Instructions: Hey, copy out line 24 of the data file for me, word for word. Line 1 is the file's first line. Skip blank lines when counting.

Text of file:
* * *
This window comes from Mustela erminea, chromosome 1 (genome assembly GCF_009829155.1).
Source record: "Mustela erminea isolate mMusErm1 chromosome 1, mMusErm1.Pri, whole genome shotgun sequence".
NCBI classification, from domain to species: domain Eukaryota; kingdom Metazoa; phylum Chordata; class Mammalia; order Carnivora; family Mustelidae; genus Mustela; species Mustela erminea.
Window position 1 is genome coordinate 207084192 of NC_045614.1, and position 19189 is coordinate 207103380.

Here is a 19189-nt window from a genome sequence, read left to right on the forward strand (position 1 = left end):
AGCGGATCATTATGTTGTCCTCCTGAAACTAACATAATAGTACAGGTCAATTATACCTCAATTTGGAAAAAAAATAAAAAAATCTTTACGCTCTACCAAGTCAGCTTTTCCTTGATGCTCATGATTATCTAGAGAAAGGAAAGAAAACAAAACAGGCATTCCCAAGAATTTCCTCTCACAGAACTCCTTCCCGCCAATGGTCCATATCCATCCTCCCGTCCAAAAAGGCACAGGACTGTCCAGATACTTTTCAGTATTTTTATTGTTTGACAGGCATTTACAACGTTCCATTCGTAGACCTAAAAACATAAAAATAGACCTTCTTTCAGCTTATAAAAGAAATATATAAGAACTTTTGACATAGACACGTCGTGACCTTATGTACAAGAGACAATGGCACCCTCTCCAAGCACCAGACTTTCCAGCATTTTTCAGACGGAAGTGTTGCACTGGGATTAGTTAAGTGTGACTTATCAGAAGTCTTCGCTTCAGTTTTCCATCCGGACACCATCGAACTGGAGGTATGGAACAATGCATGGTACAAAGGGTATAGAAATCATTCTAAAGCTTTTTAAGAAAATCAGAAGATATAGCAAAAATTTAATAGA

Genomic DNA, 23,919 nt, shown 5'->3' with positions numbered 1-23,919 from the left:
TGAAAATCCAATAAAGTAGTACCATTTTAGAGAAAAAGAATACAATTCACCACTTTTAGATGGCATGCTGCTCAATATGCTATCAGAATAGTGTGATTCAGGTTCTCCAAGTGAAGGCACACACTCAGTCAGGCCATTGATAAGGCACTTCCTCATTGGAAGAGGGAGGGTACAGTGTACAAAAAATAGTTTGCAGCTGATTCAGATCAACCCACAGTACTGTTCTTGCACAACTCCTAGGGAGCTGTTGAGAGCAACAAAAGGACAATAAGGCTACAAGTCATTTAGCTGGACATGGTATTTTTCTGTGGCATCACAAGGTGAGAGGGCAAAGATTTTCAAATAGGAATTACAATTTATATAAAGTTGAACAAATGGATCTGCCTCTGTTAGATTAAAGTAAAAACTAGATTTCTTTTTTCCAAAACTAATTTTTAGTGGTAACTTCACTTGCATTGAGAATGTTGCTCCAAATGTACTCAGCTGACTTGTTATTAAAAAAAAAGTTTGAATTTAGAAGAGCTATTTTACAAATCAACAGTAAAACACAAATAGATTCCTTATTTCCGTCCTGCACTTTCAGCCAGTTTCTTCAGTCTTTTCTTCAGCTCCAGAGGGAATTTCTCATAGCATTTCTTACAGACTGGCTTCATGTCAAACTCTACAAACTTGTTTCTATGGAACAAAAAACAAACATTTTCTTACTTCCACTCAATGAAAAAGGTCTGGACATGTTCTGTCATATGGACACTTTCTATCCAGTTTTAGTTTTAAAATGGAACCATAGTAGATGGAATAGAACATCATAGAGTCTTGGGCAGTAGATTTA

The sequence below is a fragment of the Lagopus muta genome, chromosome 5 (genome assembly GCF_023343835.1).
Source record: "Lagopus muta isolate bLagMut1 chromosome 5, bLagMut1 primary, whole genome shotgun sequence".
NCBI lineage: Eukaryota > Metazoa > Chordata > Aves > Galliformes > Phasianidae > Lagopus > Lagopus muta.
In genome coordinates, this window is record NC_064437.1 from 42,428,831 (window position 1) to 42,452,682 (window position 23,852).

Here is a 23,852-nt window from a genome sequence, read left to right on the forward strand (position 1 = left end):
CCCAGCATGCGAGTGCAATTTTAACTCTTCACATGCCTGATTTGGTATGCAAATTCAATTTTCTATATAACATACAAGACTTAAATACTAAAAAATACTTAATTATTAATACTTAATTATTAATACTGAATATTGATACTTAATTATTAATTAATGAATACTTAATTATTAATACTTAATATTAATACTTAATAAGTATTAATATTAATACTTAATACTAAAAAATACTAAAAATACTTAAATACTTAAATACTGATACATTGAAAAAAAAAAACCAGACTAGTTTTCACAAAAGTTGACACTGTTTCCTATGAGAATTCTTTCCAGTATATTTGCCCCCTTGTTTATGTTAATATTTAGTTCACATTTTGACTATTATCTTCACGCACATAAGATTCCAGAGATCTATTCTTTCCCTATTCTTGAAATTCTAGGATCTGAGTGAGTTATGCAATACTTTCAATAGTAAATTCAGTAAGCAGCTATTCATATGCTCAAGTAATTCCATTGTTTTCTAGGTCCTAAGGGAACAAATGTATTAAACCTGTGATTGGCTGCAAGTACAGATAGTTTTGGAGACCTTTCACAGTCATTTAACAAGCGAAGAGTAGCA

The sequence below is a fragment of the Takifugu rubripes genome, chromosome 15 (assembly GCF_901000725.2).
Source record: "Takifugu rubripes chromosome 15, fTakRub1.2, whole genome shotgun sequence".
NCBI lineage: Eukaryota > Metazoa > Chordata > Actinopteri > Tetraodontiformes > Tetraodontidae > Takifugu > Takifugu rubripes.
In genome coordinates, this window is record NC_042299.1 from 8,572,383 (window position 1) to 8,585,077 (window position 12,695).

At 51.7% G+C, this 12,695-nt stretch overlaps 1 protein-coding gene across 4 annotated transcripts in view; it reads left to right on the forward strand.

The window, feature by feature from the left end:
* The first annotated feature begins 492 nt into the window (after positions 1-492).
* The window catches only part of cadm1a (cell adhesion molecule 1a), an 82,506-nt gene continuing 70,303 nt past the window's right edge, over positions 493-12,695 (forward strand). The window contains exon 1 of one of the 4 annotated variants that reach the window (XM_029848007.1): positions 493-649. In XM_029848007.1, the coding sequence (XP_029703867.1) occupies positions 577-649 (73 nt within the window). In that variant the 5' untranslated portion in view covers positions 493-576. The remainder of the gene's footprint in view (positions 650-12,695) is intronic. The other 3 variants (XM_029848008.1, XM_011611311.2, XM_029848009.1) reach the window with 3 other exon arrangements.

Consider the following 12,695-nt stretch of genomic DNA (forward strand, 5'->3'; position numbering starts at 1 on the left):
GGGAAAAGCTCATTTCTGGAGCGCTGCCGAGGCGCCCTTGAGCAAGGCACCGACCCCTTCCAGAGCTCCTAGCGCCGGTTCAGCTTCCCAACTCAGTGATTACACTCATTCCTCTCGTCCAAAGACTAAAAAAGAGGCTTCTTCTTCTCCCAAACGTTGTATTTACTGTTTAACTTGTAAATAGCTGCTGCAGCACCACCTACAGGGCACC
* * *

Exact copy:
GGGAAAAGCTCATTTCTGGAGCGCTGCCGAGGCGCCCTTGAGCAAGGCACCGACCCCTTCCAGAGCTCCTAGCGCCGGTTCAGCTTCCCAACTCAGTGATTACACTCATTCCTCTCGTCCAAAGACTAAAAAAGAGGCTTCTTCTTCTCCCAAACGTTGTATTTACTGTTTAACTTGTAAATAGCTGCTGCAGCACCACCTACAGGGCACC